excerpt from the short story 'The Sandbags':
What sort of sound is it? she had said to me, but I couldn’t describe it.
Well, what does it sound like? she’d asked me next, and I said, it doesn’t sound like anything, I can’t hear it, and she told me that that meant there was no sound. Sounds sound, she said, and that is why they are sounds.
Are you sure? I said. I know it is a sound because I feel it. Sounds have waves and that is strictly science. Do you remember waves, the ocean, classes and diagrams? Anyway, I can feel the waves the sound is making in my bones and flesh, just like I saw them in our textbook pictures when we were little girls and learning how the world was put together.
No, she said, sounds make noise, sounds are sounds, they are not feelings. Just like pictures are things that you see with your eyes and can say that you see.
Are you sure? I said, and then I heard exasperation in her breathing, because it is the picture that allows me to say that the feeling’s a sound. Next click and the line went dead. I went to sleep in the hopes that the sound would stop, or that I would realise it was only imagination.
But all night I felt it thrumming as I slept. And so in the morning to the drawer, sixish, to the screwdriver.
And the little flat tip of the screwdriver fit with precision in the gap at the side of the loose floorboard, and I pressed down on its handle as lever with the faith of a person bent on vision. Yes, vision and I are devoted to each other, are old lovers, know the soft spots on each other’s bodies, notice how each year moves this softness more into the skin, takes it from the fat underneath. Vision and I are touching and losing each other. Fat supports less and less.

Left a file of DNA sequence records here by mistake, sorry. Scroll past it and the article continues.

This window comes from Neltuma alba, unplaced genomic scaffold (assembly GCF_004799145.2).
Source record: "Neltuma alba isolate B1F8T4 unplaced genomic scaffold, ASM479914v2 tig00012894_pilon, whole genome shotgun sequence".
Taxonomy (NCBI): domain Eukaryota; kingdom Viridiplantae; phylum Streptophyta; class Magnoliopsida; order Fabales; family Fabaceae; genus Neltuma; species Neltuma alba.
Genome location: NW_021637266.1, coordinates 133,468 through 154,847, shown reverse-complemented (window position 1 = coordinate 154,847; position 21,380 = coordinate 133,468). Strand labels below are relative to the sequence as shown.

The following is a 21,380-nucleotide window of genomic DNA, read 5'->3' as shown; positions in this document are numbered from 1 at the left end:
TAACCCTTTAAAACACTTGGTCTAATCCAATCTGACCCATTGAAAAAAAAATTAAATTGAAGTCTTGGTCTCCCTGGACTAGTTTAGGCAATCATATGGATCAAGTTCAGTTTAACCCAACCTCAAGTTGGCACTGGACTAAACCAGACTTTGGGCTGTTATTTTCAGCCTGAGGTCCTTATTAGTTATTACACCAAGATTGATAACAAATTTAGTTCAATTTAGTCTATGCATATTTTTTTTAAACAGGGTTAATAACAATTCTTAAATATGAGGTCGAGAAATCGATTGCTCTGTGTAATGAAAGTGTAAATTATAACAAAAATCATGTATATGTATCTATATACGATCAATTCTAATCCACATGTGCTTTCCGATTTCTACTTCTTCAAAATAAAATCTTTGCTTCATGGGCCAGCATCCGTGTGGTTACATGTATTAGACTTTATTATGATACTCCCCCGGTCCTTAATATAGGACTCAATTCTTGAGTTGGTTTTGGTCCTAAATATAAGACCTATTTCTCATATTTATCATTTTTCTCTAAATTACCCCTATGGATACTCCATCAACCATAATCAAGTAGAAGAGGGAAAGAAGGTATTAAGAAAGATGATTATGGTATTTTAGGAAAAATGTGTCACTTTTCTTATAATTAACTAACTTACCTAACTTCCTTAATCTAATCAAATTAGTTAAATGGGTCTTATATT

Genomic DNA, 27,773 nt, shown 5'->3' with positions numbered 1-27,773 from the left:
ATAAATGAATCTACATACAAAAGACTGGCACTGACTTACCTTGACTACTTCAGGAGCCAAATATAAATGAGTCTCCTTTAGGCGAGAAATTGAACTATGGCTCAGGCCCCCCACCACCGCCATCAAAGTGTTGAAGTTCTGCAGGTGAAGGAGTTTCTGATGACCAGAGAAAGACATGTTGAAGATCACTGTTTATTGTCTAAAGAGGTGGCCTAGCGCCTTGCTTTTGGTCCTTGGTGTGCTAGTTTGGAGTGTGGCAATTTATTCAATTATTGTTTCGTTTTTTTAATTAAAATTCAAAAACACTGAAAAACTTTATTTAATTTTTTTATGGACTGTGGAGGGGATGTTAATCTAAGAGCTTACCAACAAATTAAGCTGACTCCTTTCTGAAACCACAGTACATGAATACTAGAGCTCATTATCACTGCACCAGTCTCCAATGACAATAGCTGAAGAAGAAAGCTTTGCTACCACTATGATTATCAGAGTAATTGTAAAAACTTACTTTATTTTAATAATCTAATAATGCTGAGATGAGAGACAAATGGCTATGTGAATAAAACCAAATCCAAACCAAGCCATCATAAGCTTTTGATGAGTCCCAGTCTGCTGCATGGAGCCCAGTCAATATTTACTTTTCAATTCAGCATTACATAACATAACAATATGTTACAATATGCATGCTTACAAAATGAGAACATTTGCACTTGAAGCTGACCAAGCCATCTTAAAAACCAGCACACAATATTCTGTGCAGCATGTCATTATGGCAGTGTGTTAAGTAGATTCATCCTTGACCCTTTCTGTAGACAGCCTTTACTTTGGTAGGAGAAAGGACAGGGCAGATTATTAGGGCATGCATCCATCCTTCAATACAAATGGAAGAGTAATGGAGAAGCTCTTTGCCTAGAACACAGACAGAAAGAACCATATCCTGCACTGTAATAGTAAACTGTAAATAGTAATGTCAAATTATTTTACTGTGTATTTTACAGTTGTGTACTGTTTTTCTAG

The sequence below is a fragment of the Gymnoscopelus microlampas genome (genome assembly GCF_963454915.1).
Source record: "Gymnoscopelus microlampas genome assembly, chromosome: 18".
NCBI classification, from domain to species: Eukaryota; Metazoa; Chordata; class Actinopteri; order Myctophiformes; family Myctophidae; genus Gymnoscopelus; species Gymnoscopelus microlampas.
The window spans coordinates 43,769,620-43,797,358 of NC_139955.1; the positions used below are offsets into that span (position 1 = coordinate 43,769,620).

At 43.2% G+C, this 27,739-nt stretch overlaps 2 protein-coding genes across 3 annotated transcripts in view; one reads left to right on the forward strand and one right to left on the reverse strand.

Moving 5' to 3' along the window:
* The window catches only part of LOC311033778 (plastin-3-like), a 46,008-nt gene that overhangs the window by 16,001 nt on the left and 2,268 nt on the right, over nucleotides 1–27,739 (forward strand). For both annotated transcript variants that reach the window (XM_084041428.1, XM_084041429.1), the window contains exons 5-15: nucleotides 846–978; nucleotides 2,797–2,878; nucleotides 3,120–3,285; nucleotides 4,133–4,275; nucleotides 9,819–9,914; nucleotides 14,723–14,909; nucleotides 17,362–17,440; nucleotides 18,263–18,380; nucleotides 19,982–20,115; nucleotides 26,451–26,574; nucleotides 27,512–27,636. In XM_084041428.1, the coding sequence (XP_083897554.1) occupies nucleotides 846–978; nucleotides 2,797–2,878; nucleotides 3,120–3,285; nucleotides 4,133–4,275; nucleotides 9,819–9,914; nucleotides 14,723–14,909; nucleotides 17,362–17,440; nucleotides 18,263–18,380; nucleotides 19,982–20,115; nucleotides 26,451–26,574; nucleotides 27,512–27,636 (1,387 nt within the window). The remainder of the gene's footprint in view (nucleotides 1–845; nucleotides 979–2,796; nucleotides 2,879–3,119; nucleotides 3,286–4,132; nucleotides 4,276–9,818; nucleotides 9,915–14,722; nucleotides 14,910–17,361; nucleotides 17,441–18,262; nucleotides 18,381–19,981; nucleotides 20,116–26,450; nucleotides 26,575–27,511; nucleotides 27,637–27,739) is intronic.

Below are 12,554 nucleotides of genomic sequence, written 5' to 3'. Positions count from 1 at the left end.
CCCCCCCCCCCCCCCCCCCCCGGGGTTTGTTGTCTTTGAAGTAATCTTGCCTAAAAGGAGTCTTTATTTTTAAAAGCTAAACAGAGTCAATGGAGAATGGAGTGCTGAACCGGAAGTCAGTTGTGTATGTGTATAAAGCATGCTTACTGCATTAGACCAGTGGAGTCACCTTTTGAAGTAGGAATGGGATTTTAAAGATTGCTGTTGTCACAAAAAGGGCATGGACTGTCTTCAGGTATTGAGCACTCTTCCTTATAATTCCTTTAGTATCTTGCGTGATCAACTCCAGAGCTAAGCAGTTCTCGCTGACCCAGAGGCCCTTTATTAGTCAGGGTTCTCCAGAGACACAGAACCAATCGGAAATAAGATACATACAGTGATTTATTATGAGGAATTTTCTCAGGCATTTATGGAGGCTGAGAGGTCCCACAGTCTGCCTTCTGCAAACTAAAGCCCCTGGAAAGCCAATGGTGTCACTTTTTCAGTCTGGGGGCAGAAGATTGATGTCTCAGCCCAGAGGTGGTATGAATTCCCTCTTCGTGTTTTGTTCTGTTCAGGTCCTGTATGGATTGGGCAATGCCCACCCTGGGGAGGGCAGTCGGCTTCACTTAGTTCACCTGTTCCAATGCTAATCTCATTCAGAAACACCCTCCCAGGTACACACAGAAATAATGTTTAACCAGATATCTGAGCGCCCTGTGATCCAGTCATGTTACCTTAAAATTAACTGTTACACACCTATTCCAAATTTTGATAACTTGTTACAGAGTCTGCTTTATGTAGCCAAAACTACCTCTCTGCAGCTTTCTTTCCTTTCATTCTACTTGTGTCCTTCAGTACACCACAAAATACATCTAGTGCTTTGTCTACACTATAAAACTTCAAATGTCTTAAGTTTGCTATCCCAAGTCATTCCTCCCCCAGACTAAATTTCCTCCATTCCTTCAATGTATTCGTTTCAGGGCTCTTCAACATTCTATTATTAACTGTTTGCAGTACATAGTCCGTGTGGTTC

When I pressed the handle it would not move far down and the floorboard did not much budge either. There was a slight creak and a small wiggle, just enough to let me wedge the screwdriver in a bit further. Slowly I proceeded in this fashion, back and forth, up and down the length of the dark line that joined and did not join the planks, and slowly the dark line grew wider, more capacious and demanding. And then it seemed the floorboard lifted itself up into my hands, and scarcely did I have time to place it to one side before the picture and a splinter were in my hand.